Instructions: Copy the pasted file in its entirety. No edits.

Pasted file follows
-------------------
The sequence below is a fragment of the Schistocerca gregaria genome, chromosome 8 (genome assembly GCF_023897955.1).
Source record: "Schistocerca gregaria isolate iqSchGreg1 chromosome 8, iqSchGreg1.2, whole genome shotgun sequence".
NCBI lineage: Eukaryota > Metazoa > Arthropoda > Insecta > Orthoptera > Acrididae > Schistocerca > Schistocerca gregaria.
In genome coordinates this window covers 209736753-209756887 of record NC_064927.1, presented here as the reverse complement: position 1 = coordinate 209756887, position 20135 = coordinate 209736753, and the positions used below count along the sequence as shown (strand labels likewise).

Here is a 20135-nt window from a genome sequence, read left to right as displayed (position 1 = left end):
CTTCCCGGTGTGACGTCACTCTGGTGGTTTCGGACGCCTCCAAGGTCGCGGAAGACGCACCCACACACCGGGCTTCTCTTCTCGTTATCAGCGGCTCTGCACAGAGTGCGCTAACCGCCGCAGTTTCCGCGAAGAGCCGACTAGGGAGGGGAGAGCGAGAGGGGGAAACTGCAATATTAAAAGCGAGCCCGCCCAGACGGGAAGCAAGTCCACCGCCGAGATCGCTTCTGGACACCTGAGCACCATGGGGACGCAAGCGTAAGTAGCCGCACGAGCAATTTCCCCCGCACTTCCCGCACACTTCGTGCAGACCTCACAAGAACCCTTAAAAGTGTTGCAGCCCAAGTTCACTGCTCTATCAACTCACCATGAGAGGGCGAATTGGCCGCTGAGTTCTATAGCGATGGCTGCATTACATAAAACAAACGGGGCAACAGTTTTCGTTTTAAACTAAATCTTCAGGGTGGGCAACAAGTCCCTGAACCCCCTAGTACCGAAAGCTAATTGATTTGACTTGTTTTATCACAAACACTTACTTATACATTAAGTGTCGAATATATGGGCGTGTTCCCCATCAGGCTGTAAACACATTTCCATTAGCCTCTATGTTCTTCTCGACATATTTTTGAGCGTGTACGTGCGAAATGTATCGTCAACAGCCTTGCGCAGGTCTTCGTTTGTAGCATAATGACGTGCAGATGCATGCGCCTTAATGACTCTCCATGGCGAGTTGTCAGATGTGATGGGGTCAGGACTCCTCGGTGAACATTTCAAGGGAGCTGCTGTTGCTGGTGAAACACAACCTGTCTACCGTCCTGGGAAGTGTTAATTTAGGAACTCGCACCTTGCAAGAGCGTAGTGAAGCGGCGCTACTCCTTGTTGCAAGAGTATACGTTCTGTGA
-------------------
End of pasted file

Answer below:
The sequence below is a fragment of the Schistocerca gregaria genome, chromosome 8 (genome assembly GCF_023897955.1).
Source record: "Schistocerca gregaria isolate iqSchGreg1 chromosome 8, iqSchGreg1.2, whole genome shotgun sequence".
NCBI lineage: Eukaryota > Metazoa > Arthropoda > Insecta > Orthoptera > Acrididae > Schistocerca > Schistocerca gregaria.
In genome coordinates this window covers 209736753-209756887 of record NC_064927.1, presented here as the reverse complement: position 1 = coordinate 209756887, position 20135 = coordinate 209736753, and the positions used below count along the sequence as shown (strand labels likewise).

Here is a 20135-nt window from a genome sequence, read left to right as displayed (position 1 = left end):
CTTCCCGGTGTGACGTCACTCTGGTGGTTTCGGACGCCTCCAAGGTCGCGGAAGACGCACCCACACACCGGGCTTCTCTTCTCGTTATCAGCGGCTCTGCACAGAGTGCGCTAACCGCCGCAGTTTCCGCGAAGAGCCGACTAGGGAGGGGAGAGCGAGAGGGGGAAACTGCAATATTAAAAGCGAGCCCGCCCAGACGGGAAGCAAGTCCACCGCCGAGATCGCTTCTGGACACCTGAGCACCATGGGGACGCAAGCGTAAGTAGCCGCACGAGCAATTTCCCCCGCACTTCCCGCACACTTCGTGCAGACCTCACAAGAACCCTTAAAAGTGTTGCAGCCCAAGTTCACTGCTCTATCAACTCACCATGAGAGGGCGAATTGGCCGCTGAGTTCTATAGCGATGGCTGCATTACATAAAACAAACGGGGCAACAGTTTTCGTTTTAAACTAAATCTTCAGGGTGGGCAACAAGTCCCTGAACCCCCTAGTACCGAAAGCTAATTGATTTGACTTGTTTTATCACAAACACTTACTTATACATTAAGTGTCGAATATATGGGCGTGTTCCCCATCAGGCTGTAAACACATTTCCATTAGCCTCTATGTTCTTCTCGACATATTTTTGAGCGTGTACGTGCGAAATGTATCGTCAACAGCCTTGCGCAGGTCTTCGTTTGTAGCATAATGACGTGCAGATGCATGCGCCTTAATGACTCTCCATGGCGAGTTGTCAGATGTGATGGGGTCAGGACTCCTCGGTGAACATTTCAAGGGAGCTGCTGTTGCTGGTGAAACACAACCTGTCTACCGTCCTGGGAAGTGTTAATTTAGGAACTCGCACCTTGCAAGAGCGTAGTGAAGCGGCGCTACTCCTTGTTGCAAGAGTATACGTTCTGTGA